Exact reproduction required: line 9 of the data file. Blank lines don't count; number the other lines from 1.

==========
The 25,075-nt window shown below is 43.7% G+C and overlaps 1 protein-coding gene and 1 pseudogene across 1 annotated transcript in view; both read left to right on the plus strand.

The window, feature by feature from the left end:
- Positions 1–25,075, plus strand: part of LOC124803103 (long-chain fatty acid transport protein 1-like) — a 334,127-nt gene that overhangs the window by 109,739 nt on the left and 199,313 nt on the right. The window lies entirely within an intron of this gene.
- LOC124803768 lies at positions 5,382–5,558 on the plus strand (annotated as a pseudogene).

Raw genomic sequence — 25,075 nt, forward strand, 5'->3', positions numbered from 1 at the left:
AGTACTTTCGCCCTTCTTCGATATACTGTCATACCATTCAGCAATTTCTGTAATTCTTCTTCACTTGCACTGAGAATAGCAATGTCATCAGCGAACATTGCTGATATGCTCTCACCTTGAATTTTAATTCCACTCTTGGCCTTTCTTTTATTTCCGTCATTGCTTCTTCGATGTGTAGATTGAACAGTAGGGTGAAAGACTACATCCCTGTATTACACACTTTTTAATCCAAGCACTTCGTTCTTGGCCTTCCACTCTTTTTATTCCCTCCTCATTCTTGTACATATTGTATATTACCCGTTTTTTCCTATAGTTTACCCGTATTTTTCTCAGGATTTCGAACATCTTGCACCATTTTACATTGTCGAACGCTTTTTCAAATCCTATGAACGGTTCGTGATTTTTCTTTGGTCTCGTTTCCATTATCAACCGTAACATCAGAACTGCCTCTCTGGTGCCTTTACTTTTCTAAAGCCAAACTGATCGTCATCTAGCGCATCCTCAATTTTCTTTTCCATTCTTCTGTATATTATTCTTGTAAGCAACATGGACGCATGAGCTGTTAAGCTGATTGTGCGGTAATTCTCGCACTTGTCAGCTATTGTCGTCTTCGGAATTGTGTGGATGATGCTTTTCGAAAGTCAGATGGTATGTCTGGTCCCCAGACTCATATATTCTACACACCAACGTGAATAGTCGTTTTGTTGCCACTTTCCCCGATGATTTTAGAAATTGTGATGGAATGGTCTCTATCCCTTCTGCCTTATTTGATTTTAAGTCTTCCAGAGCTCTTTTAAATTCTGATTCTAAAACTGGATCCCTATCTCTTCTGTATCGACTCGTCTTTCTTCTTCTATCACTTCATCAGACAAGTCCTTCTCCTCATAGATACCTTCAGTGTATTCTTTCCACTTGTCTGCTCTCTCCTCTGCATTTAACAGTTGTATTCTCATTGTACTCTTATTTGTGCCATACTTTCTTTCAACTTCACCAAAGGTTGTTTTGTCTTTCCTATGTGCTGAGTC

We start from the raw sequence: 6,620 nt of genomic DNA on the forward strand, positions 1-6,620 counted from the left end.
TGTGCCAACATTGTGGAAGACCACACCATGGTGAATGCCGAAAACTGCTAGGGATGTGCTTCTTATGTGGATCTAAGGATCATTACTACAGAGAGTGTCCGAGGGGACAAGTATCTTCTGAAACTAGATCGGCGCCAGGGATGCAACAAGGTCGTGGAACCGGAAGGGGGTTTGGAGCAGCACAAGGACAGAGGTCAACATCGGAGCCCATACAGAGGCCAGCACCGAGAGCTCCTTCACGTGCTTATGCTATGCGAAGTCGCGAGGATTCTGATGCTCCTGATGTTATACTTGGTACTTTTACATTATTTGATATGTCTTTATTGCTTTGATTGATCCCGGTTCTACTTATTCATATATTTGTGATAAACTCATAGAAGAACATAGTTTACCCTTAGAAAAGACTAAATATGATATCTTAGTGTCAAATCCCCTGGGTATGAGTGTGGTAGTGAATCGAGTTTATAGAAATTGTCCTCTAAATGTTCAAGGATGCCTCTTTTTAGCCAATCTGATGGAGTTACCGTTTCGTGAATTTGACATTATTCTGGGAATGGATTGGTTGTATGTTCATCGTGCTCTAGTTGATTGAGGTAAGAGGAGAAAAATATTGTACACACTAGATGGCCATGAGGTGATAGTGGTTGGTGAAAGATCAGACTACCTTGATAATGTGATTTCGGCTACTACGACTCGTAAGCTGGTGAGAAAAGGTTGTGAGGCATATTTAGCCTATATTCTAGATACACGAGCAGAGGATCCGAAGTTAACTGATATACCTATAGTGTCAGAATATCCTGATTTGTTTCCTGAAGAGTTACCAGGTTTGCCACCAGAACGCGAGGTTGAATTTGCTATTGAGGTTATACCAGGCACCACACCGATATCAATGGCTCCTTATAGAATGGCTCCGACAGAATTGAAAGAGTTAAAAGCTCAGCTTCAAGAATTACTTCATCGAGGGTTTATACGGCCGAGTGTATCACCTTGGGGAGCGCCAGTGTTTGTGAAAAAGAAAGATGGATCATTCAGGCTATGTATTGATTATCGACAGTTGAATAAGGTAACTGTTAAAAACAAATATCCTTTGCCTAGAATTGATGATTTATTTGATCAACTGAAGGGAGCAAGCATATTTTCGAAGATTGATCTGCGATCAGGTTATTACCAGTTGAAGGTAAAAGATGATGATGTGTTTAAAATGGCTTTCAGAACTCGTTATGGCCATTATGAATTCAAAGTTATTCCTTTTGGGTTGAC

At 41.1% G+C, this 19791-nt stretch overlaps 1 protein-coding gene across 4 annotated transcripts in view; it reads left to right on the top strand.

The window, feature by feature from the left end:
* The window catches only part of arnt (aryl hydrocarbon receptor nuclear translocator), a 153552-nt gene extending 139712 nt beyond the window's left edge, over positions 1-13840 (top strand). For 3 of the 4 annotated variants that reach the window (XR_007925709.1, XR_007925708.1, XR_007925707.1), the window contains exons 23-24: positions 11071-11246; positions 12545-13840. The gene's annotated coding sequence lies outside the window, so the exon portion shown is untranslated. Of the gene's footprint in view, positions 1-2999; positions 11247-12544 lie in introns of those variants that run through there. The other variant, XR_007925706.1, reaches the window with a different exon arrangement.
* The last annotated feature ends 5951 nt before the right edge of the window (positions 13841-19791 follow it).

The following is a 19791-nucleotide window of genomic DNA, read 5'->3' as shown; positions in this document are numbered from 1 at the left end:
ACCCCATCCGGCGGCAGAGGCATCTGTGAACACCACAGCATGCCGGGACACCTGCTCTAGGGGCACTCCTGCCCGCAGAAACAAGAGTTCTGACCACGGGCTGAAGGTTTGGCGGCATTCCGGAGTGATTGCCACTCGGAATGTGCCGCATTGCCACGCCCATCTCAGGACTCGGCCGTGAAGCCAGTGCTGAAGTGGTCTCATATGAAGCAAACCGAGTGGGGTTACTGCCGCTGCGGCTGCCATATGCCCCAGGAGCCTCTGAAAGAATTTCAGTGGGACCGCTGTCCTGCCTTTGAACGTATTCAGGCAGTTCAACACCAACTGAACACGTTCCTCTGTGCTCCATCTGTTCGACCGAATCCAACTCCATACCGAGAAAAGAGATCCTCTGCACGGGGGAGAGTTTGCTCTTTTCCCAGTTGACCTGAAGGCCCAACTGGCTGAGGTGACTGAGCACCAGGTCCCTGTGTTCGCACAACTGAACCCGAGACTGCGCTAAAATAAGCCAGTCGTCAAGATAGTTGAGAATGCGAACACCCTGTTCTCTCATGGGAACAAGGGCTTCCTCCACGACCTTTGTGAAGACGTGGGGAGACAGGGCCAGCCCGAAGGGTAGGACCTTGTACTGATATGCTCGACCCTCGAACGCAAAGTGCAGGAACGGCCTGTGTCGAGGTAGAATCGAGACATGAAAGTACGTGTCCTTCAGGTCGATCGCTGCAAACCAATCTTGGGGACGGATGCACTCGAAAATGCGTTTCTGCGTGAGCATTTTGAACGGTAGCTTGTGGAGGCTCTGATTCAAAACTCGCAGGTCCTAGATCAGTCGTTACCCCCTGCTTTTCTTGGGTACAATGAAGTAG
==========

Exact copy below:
At 41.1% G+C, this 19791-nt stretch overlaps 1 protein-coding gene across 4 annotated transcripts in view; it reads left to right on the top strand.